What are SSRI's ?
When brain cells (called neurons) send signals to one another, they release a little bit of a neurotransmitter so that the message can be delivered. They then have to take back the neurotransmitter they released so they can send the next message. This process of replacing the neurotransmitter is called “reuptake.”
SSRI's or Selective Serotonin Reuptake Inhibitors, are a class of antidepressant medications that are used to treat major depressive disorders. They block the reuptake of serotonin in the synaptic cleft thus increasing the concentration of serotonin.
If you’re struggling with depression, the areas of your brain that regulate mood and send messages using serotonin might not function properly. SSRIs help make more serotonin available by blocking the reuptake process. This allows serotonin to build up between neurons so messages can be sent correctly. They’re called “selective” serotonin reuptake inhibitors because they specifically target serotonin.
There are 6 members of the SSRI family: fluoxetine (Prozac), sertraline (Zoloft), citalopram (Celexa), escitalopram (Lexapro), paraxotine (Paxil), and fluvoxamine (Luvox) and the newest member, vilazodone (Viibryd).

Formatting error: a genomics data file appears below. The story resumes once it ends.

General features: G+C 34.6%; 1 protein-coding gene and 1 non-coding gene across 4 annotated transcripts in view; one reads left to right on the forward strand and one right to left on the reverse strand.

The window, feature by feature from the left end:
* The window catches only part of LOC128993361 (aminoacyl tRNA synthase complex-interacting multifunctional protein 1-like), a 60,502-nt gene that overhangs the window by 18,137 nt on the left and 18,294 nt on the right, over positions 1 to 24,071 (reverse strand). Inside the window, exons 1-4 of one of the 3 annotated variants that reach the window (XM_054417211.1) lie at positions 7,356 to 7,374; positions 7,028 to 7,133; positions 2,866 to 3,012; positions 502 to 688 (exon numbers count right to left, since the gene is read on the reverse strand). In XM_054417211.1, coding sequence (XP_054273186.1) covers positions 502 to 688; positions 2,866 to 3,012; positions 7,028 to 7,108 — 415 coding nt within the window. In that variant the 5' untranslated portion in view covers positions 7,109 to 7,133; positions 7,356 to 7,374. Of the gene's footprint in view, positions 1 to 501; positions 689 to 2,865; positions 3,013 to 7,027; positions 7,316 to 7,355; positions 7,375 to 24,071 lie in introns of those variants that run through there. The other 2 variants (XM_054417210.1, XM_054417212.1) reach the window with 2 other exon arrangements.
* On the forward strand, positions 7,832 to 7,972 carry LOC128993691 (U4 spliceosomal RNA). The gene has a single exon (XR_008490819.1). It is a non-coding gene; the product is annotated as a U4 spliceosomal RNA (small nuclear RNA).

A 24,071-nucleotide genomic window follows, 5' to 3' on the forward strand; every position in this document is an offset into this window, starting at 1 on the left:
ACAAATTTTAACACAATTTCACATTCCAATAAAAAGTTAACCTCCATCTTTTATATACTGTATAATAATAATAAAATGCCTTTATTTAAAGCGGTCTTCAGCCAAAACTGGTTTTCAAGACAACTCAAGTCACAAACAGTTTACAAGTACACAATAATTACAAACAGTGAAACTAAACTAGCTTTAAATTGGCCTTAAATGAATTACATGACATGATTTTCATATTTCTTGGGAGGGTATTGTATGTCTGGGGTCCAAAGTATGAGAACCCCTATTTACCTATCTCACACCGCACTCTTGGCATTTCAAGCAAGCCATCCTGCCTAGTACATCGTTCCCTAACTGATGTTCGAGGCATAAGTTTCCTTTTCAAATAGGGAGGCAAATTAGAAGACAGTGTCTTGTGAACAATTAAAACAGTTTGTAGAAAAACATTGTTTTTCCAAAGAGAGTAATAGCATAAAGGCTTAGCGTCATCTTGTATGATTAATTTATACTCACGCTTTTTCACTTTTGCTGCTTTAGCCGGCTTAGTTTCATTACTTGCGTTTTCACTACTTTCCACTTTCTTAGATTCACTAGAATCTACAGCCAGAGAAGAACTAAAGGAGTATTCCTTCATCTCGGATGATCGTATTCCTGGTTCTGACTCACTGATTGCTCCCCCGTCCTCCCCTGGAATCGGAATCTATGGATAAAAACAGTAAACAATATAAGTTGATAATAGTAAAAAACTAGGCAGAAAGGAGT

There are similarities and difference with each antidepressant that can be used to customize the selection of one antidepressant over another. The SSRI's are most similar in that their primary mechanism is to inhibit the reuptake of the serotonin transporter. There are secondary properties that differ with each molecule in that some also act on other mechanisms such as action on dopamine receptors, post synaptic serotonin receptors, sigma receptors and action on enzymes that metabolize the medications.
However, the most important clinical consideration in picking an antidepressant is their side effect profile. All of the antidepressants named above have effects on energy and appetite. Some members boost energy such as fluoxetine and sertraline. Others are more sedating such as citalopram, escitalopram, paroxetine and fluvoxamine. Vilazodone, neither boosts energy nor is sedating .
Appetite changes are also an important consideration. All of the SSRI's promote weight gain, most especially paroxetine and fluvoxamine. Weight changes could range between 5-15 lbs and therefore can be significant potential side effect to consider. However, vilazodone, is considered to be weight neutral.
Price is an important financial consideration. With the exception of vilazodone, all of the SSRI's are generic and are relatively very inexpensive. Vilazodone, however, is newer and is considerably more expensive. However, given its efficacy and more favorable side effect profile, one can argue about its advantages that can balance it's price.
All in all, SSRI's are a good first line choice to treat major depressive disorders. Efficacy, side effects and price are variables that one needs to consider to make an educated choice.
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Dr Jesalva is a psychiatrist. He is in private practice in Thousand Oaks, CA since 1989. He successfully treats very challenging patients with varying co-occurring disorders with medications.